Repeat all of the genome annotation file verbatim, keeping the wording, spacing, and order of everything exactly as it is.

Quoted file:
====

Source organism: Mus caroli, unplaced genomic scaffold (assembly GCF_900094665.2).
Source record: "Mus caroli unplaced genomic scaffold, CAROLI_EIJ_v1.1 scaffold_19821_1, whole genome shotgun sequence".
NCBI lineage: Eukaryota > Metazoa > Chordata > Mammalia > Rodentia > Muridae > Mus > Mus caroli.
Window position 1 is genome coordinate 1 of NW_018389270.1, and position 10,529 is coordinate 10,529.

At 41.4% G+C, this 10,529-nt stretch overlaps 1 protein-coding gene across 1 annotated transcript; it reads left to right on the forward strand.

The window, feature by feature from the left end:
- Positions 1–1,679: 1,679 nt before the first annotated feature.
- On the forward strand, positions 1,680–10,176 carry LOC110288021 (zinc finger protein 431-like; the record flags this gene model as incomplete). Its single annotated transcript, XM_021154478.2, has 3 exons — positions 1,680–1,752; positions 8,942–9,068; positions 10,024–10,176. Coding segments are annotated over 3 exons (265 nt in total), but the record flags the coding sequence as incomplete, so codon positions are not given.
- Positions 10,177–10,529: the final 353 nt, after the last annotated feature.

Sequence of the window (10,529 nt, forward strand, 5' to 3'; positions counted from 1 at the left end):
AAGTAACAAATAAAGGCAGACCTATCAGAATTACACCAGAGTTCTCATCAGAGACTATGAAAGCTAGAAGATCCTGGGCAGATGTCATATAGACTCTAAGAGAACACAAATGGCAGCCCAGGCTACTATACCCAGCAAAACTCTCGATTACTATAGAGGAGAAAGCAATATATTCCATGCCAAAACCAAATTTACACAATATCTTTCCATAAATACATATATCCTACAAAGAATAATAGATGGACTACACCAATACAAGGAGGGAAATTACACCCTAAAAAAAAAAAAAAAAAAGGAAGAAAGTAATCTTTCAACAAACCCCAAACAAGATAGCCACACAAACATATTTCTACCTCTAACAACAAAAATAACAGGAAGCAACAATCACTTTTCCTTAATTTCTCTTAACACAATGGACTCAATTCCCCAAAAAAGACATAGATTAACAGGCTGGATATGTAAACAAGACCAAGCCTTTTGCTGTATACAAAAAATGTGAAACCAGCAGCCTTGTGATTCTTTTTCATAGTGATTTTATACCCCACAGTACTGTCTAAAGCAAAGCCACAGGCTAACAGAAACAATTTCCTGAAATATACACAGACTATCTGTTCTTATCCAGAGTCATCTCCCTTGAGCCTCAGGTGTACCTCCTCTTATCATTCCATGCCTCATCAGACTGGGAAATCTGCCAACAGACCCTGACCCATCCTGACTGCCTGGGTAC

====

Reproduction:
Source organism: Mus caroli, unplaced genomic scaffold (assembly GCF_900094665.2).
Source record: "Mus caroli unplaced genomic scaffold, CAROLI_EIJ_v1.1 scaffold_19821_1, whole genome shotgun sequence".
NCBI lineage: Eukaryota > Metazoa > Chordata > Mammalia > Rodentia > Muridae > Mus > Mus caroli.
Window position 1 is genome coordinate 1 of NW_018389270.1, and position 10,529 is coordinate 10,529.

At 41.4% G+C, this 10,529-nt stretch overlaps 1 protein-coding gene across 1 annotated transcript; it reads left to right on the forward strand.

The window, feature by feature from the left end:
- Positions 1–1,679: 1,679 nt before the first annotated feature.
- On the forward strand, positions 1,680–10,176 carry LOC110288021 (zinc finger protein 431-like; the record flags this gene model as incomplete). Its single annotated transcript, XM_021154478.2, has 3 exons — positions 1,680–1,752; positions 8,942–9,068; positions 10,024–10,176. Coding segments are annotated over 3 exons (265 nt in total), but the record flags the coding sequence as incomplete, so codon positions are not given.
- Positions 10,177–10,529: the final 353 nt, after the last annotated feature.

Sequence of the window (10,529 nt, forward strand, 5' to 3'; positions counted from 1 at the left end):
AAGTAACAAATAAAGGCAGACCTATCAGAATTACACCAGAGTTCTCATCAGAGACTATGAAAGCTAGAAGATCCTGGGCAGATGTCATATAGACTCTAAGAGAACACAAATGGCAGCCCAGGCTACTATACCCAGCAAAACTCTCGATTACTATAGAGGAGAAAGCAATATATTCCATGCCAAAACCAAATTTACACAATATCTTTCCATAAATACATATATCCTACAAAGAATAATAGATGGACTACACCAATACAAGGAGGGAAATTACACCCTAAAAAAAAAAAAAAAAAAGGAAGAAAGTAATCTTTCAACAAACCCCAAACAAGATAGCCACACAAACATATTTCTACCTCTAACAACAAAAATAACAGGAAGCAACAATCACTTTTCCTTAATTTCTCTTAACACAATGGACTCAATTCCCCAAAAAAGACATAGATTAACAGGCTGGATATGTAAACAAGACCAAGCCTTTTGCTGTATACAAAAAATGTGAAACCAGCAGCCTTGTGATTCTTTTTCATAGTGATTTTATACCCCACAGTACTGTCTAAAGCAAAGCCACAGGCTAACAGAAACAATTTCCTGAAATATACACAGACTATCTGTTCTTATCCAGAGTCATCTCCCTTGAGCCTCAGGTGTACCTCCTCTTATCATTCCATGCCTCATCAGACTGGGAAATCTGCCAACAGACCCTGACCCATCCTGACTGCCTGGGTAC